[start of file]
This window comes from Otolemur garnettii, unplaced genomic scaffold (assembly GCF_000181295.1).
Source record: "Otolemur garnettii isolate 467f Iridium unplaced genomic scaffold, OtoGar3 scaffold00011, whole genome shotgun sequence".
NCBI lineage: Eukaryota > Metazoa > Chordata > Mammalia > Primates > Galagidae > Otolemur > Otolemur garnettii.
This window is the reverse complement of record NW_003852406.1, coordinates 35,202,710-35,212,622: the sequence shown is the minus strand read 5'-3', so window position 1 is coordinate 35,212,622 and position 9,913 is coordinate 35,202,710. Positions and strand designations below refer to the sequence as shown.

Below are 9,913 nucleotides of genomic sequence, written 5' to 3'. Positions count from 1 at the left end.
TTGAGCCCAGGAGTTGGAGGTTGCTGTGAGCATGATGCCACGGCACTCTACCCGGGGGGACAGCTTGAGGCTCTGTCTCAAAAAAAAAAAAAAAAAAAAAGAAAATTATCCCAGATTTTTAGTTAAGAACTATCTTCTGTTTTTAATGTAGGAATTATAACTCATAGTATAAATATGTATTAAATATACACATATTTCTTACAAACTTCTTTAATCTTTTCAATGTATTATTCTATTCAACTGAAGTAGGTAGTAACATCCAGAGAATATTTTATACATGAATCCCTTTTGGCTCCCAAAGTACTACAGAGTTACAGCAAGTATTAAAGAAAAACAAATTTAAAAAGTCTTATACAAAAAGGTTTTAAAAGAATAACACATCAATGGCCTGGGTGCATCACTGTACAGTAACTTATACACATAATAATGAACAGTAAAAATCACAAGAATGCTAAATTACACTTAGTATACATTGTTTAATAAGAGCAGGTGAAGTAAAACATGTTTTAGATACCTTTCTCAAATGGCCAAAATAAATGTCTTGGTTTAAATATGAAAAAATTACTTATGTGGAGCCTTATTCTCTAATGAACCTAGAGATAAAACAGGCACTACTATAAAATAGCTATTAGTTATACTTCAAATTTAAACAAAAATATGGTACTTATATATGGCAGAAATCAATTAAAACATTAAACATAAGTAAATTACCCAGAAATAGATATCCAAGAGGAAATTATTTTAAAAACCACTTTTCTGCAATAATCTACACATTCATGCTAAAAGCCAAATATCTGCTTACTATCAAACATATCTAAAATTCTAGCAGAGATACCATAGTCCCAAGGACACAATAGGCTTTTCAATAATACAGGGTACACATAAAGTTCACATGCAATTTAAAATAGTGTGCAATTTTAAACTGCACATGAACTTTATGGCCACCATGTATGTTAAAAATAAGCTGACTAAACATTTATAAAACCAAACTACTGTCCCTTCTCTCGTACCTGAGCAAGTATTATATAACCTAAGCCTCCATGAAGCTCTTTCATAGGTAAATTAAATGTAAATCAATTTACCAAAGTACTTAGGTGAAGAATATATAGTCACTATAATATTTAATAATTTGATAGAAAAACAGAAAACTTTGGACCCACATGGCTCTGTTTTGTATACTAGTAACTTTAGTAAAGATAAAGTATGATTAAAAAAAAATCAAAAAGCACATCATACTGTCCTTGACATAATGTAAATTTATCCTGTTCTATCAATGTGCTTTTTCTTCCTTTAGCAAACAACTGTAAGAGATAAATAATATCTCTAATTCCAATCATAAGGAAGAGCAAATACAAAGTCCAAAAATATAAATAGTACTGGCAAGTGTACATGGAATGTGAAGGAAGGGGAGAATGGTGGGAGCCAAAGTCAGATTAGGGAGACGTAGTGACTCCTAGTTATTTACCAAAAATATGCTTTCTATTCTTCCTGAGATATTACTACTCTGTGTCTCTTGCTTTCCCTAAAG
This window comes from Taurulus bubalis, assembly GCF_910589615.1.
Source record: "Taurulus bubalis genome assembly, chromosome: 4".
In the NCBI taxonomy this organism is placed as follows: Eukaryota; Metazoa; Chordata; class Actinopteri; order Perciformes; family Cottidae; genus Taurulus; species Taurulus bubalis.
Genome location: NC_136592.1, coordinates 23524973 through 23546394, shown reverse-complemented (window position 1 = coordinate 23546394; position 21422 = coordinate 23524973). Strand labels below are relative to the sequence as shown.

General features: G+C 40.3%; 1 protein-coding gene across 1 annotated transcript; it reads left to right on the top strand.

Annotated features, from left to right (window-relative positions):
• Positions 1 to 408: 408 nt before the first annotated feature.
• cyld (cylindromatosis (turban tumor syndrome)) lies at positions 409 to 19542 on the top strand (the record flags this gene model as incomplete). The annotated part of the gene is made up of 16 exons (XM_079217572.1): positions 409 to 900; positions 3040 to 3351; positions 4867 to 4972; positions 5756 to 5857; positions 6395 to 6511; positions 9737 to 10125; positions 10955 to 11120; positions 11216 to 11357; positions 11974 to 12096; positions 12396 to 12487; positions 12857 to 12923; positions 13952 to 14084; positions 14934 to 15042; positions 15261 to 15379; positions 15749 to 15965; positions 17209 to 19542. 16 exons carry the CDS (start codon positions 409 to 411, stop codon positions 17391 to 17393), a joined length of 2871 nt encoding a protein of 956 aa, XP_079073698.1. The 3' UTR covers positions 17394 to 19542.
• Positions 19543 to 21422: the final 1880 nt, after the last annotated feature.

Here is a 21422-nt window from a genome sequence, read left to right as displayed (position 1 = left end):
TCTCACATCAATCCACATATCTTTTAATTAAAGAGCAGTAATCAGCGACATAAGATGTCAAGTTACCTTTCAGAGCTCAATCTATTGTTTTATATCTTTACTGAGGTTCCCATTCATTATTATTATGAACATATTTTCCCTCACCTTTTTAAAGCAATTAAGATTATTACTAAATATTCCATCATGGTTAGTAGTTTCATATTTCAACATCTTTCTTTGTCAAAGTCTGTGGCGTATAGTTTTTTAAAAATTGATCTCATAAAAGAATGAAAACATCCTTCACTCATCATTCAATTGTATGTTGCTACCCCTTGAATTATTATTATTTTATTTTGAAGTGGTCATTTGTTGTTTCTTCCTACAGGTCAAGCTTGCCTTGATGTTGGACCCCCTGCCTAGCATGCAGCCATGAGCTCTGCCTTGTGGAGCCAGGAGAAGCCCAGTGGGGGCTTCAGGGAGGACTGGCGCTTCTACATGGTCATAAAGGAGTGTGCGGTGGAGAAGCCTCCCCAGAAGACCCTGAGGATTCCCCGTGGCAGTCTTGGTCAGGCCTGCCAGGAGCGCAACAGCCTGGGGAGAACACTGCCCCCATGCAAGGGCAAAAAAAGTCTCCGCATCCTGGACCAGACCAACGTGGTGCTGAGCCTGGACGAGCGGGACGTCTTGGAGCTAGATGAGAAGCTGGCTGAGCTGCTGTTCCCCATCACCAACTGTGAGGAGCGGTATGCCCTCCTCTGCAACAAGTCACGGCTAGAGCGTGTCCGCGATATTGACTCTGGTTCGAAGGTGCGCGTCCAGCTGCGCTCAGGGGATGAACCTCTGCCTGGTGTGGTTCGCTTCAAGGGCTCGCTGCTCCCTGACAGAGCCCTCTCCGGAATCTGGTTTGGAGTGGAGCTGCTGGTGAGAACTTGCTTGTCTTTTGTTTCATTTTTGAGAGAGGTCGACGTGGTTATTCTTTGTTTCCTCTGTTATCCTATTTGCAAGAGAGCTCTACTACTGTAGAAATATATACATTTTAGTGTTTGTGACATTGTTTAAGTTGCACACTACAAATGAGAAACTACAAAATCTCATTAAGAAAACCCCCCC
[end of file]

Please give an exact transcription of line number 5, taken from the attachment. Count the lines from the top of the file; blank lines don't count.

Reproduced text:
Below are 9,913 nucleotides of genomic sequence, written 5' to 3'. Positions count from 1 at the left end.